Stefano Gabbana was talking backstage before the Dolce & Gabbana AW17 show. The show would have no models. Just friends of the house, millennials, Alta Moda clients and loyal friends.
He looked at me suddenly. “You want to do it?”
I laughed politely. “Sure,” I scoffed. “What you really need right now is a decrepit hack on your catwalk.” But no, he was actually serious. There was a look waiting nearby. A giant red fur coat with bows all over.
It had my name on it (well, not literally, but, you know . . . ). Yes, no, maybe? Well, you only live once . . .
And so began one of the quickest metamorphoses ever seen in fashion. The transformation of Financial Times fashion writer into bona fide Dolce girl. Seriously.
Hair was quick. Guido, the hairstyling legend, dragged me into a chair and started smoothing the grey hairs into a “masculine” do.
Pat McGrath, on recovering from the horror of having to salvage my face from sallow fatigue, got to work on the make-up. An icy sweat of fear crept over my body.
We dismiss the work of models as an effortless slip across a catwalk. But things change somewhat when you’re actually, you know, about to stride down a catwalk in front of flashing bulbs, all your peers and an assembly of patrons scrutinising your ugly mug. Christ, it’s terrifying.
Domenico Dolce whistled up a look. Trousers! Please God, trousers! A man’s tuxedo shirt. A ribbon tied around the neck and flat shoes. He squashed me behind a moodboard and started stripping me down. The clothes fit. A miracle! The red coat hid just about everything else. Maybe a ribbon headband, he pondered? “I don’t think so,” I replied. Guido rolled his eyes. “That’s right, tell the designer your opinion,” he chuckled. “Who do you think you are?! Linda Evangelista?!”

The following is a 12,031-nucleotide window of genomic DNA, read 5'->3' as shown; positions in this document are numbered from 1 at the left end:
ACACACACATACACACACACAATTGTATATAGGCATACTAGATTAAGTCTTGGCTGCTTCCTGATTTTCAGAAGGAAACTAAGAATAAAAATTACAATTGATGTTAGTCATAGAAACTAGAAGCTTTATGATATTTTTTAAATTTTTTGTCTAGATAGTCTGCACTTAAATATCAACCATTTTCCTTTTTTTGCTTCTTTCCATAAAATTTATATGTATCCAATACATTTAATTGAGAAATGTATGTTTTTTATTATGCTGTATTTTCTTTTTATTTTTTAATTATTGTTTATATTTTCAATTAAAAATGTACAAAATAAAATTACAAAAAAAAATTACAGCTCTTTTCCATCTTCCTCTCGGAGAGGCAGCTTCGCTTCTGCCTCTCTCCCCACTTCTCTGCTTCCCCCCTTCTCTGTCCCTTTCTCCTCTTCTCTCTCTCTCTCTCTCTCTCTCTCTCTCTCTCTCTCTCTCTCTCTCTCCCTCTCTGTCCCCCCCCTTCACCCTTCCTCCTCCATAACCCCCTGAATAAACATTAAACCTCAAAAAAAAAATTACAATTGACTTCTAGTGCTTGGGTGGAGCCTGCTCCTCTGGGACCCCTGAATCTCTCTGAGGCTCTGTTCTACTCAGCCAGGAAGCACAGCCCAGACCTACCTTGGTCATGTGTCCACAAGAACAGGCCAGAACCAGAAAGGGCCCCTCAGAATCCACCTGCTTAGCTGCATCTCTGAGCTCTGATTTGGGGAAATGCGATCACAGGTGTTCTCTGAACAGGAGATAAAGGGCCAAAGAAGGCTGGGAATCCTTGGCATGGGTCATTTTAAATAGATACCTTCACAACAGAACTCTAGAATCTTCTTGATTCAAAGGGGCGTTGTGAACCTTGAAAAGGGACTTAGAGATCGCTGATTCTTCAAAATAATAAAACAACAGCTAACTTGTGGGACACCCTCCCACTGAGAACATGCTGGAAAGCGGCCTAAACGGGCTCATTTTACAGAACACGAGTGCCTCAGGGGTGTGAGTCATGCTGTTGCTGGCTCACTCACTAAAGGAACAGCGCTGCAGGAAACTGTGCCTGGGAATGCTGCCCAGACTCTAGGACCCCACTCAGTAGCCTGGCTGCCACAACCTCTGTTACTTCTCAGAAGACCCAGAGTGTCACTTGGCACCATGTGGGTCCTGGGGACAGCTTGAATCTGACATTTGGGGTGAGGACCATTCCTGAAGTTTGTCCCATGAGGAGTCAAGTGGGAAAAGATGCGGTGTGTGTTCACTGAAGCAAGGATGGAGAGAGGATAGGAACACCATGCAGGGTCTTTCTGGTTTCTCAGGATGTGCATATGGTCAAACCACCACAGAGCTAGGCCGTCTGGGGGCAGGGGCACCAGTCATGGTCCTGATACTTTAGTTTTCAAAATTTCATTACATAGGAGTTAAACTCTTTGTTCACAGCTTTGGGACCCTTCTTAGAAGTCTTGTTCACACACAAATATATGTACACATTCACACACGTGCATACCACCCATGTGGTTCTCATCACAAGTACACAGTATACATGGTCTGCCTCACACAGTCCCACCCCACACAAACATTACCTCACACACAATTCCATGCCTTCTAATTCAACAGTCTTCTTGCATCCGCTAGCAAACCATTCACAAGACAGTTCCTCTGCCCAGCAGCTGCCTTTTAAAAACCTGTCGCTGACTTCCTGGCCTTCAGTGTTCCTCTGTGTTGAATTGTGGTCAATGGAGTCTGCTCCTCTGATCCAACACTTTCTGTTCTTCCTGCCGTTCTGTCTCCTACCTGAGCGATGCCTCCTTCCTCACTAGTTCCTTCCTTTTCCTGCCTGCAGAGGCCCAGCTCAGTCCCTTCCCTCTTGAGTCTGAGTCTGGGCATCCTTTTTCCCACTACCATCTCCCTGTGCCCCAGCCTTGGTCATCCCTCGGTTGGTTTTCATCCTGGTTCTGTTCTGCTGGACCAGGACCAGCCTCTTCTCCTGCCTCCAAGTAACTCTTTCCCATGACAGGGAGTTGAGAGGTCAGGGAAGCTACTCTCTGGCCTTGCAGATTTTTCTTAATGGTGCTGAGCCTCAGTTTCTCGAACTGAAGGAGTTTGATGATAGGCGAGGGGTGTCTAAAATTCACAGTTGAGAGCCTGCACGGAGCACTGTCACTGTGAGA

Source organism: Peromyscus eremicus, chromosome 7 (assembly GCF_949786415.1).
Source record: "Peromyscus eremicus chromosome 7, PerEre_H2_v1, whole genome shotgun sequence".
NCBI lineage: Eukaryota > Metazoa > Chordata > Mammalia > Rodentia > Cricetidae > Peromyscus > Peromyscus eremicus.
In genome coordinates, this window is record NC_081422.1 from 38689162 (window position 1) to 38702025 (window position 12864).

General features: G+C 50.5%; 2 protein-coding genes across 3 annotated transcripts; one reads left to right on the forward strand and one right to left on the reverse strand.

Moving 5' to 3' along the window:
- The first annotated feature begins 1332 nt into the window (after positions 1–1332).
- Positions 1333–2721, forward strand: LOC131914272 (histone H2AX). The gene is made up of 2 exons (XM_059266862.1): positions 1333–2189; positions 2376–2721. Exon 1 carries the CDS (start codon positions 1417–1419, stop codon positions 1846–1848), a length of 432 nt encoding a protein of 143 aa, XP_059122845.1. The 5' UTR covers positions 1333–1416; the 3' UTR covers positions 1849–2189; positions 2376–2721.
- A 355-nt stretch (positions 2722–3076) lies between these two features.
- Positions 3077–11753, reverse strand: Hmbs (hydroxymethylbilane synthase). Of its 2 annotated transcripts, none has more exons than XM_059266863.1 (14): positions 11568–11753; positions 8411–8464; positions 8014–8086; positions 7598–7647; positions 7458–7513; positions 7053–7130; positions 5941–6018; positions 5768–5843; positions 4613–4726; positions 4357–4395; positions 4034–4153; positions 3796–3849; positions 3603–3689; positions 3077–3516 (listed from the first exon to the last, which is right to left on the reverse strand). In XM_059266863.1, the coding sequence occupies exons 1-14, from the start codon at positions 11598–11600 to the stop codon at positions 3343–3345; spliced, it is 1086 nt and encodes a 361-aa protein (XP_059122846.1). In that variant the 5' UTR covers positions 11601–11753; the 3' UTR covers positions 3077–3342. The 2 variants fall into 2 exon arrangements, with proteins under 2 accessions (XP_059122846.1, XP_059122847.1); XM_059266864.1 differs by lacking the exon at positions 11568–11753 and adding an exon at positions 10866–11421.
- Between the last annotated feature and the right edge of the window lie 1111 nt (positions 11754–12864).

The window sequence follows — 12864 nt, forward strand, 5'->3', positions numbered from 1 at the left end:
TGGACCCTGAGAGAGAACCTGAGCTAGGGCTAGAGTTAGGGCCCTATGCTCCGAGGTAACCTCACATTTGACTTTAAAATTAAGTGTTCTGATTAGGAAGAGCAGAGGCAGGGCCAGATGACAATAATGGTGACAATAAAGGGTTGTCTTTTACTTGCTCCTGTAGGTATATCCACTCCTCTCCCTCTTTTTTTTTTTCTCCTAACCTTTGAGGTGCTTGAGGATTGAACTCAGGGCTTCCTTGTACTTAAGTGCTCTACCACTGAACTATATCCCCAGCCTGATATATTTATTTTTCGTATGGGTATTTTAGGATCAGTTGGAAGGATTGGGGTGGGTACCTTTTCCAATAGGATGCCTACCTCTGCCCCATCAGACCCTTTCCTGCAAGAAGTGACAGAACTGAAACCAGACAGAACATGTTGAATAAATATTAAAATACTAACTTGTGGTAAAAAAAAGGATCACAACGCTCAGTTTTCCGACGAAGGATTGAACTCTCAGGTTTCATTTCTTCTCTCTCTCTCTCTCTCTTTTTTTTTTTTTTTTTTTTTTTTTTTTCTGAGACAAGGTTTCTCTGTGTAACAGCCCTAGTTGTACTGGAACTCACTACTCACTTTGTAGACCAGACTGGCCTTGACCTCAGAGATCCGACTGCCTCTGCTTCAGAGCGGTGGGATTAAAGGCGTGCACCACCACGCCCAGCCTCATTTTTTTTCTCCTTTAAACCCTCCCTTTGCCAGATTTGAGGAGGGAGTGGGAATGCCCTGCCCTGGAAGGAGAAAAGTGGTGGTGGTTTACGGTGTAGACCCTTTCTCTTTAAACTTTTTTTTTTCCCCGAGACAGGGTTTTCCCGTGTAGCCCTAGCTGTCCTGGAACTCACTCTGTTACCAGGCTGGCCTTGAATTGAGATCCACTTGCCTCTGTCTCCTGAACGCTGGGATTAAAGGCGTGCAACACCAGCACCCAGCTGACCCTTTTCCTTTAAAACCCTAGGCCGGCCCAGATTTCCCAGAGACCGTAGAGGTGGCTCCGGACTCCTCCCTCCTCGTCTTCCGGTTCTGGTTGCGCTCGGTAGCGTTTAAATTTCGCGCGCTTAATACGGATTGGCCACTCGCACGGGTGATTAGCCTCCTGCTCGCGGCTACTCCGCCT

Changed, made-up. Minutes till showtime. “You’ll be walking just after the actor Gabriel Day-Lewis,” advised the show producer. “Just walk down the middle, and turn left at the end . . . ” Very attractive women gathered around me. Ever feel that you’re about to sabotage six months of painstaking labour? I did.
If anyone ever doubts that Dolce is inclusive, I say to them: “Look at me!” Look number seven, with the giant smirk and a few too many chins. Walking like a duck through a farmyard. That’s how inclusive they are. The other cast, aged from two to 60, were effortlessly brilliant, born to walk a catwalk. Mothers held babies. Grandmothers walked with their daughters. Husbands and wives and all shapes and sizes. It was brilliant and bonkers. And reader, it was mega. I’ve always dreamt of being a Dolce girl. On Sunday afternoon, I was.
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